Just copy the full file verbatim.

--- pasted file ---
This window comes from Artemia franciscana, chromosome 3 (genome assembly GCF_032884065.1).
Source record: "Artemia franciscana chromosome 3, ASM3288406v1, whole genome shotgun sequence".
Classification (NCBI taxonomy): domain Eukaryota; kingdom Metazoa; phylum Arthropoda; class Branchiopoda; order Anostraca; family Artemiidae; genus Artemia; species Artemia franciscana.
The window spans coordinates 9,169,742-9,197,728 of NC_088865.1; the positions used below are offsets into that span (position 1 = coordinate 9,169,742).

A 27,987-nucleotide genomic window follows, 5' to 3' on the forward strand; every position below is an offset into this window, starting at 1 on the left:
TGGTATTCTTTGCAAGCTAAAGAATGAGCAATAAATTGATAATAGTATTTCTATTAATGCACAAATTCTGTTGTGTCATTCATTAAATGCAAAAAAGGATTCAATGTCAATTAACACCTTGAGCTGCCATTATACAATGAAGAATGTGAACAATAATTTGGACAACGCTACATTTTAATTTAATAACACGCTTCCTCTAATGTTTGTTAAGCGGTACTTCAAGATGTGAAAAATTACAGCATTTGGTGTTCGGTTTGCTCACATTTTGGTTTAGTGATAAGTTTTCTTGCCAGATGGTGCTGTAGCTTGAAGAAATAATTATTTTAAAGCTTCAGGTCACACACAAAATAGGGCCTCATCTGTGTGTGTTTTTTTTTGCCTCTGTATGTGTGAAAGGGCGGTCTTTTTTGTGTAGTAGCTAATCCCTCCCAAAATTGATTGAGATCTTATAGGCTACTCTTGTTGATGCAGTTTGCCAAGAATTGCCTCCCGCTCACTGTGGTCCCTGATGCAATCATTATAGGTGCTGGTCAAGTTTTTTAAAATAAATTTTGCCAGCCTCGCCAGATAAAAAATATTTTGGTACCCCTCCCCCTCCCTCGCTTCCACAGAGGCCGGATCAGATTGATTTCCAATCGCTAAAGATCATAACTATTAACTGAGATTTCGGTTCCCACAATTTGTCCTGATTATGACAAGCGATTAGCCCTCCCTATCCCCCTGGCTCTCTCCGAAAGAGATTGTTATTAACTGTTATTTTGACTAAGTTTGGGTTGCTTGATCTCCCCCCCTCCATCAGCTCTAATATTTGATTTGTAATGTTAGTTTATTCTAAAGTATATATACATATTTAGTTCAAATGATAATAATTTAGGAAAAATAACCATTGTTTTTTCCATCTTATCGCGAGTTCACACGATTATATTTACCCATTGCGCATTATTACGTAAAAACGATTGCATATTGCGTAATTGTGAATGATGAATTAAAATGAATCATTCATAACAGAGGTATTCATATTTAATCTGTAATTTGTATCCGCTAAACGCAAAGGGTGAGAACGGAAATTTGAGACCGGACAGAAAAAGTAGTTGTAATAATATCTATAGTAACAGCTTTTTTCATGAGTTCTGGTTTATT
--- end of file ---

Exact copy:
This window comes from Artemia franciscana, chromosome 3 (genome assembly GCF_032884065.1).
Source record: "Artemia franciscana chromosome 3, ASM3288406v1, whole genome shotgun sequence".
Classification (NCBI taxonomy): domain Eukaryota; kingdom Metazoa; phylum Arthropoda; class Branchiopoda; order Anostraca; family Artemiidae; genus Artemia; species Artemia franciscana.
The window spans coordinates 9,169,742-9,197,728 of NC_088865.1; the positions used below are offsets into that span (position 1 = coordinate 9,169,742).

A 27,987-nucleotide genomic window follows, 5' to 3' on the forward strand; every position below is an offset into this window, starting at 1 on the left:
TGGTATTCTTTGCAAGCTAAAGAATGAGCAATAAATTGATAATAGTATTTCTATTAATGCACAAATTCTGTTGTGTCATTCATTAAATGCAAAAAAGGATTCAATGTCAATTAACACCTTGAGCTGCCATTATACAATGAAGAATGTGAACAATAATTTGGACAACGCTACATTTTAATTTAATAACACGCTTCCTCTAATGTTTGTTAAGCGGTACTTCAAGATGTGAAAAATTACAGCATTTGGTGTTCGGTTTGCTCACATTTTGGTTTAGTGATAAGTTTTCTTGCCAGATGGTGCTGTAGCTTGAAGAAATAATTATTTTAAAGCTTCAGGTCACACACAAAATAGGGCCTCATCTGTGTGTGTTTTTTTTTGCCTCTGTATGTGTGAAAGGGCGGTCTTTTTTGTGTAGTAGCTAATCCCTCCCAAAATTGATTGAGATCTTATAGGCTACTCTTGTTGATGCAGTTTGCCAAGAATTGCCTCCCGCTCACTGTGGTCCCTGATGCAATCATTATAGGTGCTGGTCAAGTTTTTTAAAATAAATTTTGCCAGCCTCGCCAGATAAAAAATATTTTGGTACCCCTCCCCCTCCCTCGCTTCCACAGAGGCCGGATCAGATTGATTTCCAATCGCTAAAGATCATAACTATTAACTGAGATTTCGGTTCCCACAATTTGTCCTGATTATGACAAGCGATTAGCCCTCCCTATCCCCCTGGCTCTCTCCGAAAGAGATTGTTATTAACTGTTATTTTGACTAAGTTTGGGTTGCTTGATCTCCCCCCCTCCATCAGCTCTAATATTTGATTTGTAATGTTAGTTTATTCTAAAGTATATATACATATTTAGTTCAAATGATAATAATTTAGGAAAAATAACCATTGTTTTTTCCATCTTATCGCGAGTTCACACGATTATATTTACCCATTGCGCATTATTACGTAAAAACGATTGCATATTGCGTAATTGTGAATGATGAATTAAAATGAATCATTCATAACAGAGGTATTCATATTTAATCTGTAATTTGTATCCGCTAAACGCAAAGGGTGAGAACGGAAATTTGAGACCGGACAGAAAAAGTAGTTGTAATAATATCTATAGTAACAGCTTTTTTCATGAGTTCTGGTTTATT